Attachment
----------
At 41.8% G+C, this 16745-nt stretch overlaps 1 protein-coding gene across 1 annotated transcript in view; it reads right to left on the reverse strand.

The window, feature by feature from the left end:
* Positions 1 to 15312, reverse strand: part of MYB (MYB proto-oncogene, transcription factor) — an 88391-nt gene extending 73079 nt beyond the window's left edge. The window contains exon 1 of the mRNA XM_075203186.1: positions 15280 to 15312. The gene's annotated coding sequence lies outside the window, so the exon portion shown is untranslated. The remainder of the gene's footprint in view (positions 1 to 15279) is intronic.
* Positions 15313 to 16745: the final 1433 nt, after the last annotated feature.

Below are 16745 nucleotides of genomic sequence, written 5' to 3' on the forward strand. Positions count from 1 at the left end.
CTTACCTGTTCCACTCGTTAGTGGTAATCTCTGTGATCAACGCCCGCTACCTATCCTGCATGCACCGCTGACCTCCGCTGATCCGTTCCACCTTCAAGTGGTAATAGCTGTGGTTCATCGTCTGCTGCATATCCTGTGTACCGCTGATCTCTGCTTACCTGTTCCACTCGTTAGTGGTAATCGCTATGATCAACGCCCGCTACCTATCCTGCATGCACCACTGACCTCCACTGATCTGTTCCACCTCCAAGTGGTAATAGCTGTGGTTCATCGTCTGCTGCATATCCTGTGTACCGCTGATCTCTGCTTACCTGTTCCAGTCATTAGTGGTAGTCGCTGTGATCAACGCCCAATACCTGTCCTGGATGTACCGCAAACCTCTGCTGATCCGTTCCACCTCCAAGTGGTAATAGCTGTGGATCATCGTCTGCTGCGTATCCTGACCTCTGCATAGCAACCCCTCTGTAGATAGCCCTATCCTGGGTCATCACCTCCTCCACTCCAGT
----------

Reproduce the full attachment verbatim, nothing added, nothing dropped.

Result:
At 41.8% G+C, this 16745-nt stretch overlaps 1 protein-coding gene across 1 annotated transcript in view; it reads right to left on the reverse strand.

The window, feature by feature from the left end:
* Positions 1 to 15312, reverse strand: part of MYB (MYB proto-oncogene, transcription factor) — an 88391-nt gene extending 73079 nt beyond the window's left edge. The window contains exon 1 of the mRNA XM_075203186.1: positions 15280 to 15312. The gene's annotated coding sequence lies outside the window, so the exon portion shown is untranslated. The remainder of the gene's footprint in view (positions 1 to 15279) is intronic.
* Positions 15313 to 16745: the final 1433 nt, after the last annotated feature.

Below are 16745 nucleotides of genomic sequence, written 5' to 3' on the forward strand. Positions count from 1 at the left end.
CTTACCTGTTCCACTCGTTAGTGGTAATCTCTGTGATCAACGCCCGCTACCTATCCTGCATGCACCGCTGACCTCCGCTGATCCGTTCCACCTTCAAGTGGTAATAGCTGTGGTTCATCGTCTGCTGCATATCCTGTGTACCGCTGATCTCTGCTTACCTGTTCCACTCGTTAGTGGTAATCGCTATGATCAACGCCCGCTACCTATCCTGCATGCACCACTGACCTCCACTGATCTGTTCCACCTCCAAGTGGTAATAGCTGTGGTTCATCGTCTGCTGCATATCCTGTGTACCGCTGATCTCTGCTTACCTGTTCCAGTCATTAGTGGTAGTCGCTGTGATCAACGCCCAATACCTGTCCTGGATGTACCGCAAACCTCTGCTGATCCGTTCCACCTCCAAGTGGTAATAGCTGTGGATCATCGTCTGCTGCGTATCCTGACCTCTGCATAGCAACCCCTCTGTAGATAGCCCTATCCTGGGTCATCACCTCCTCCACTCCAGT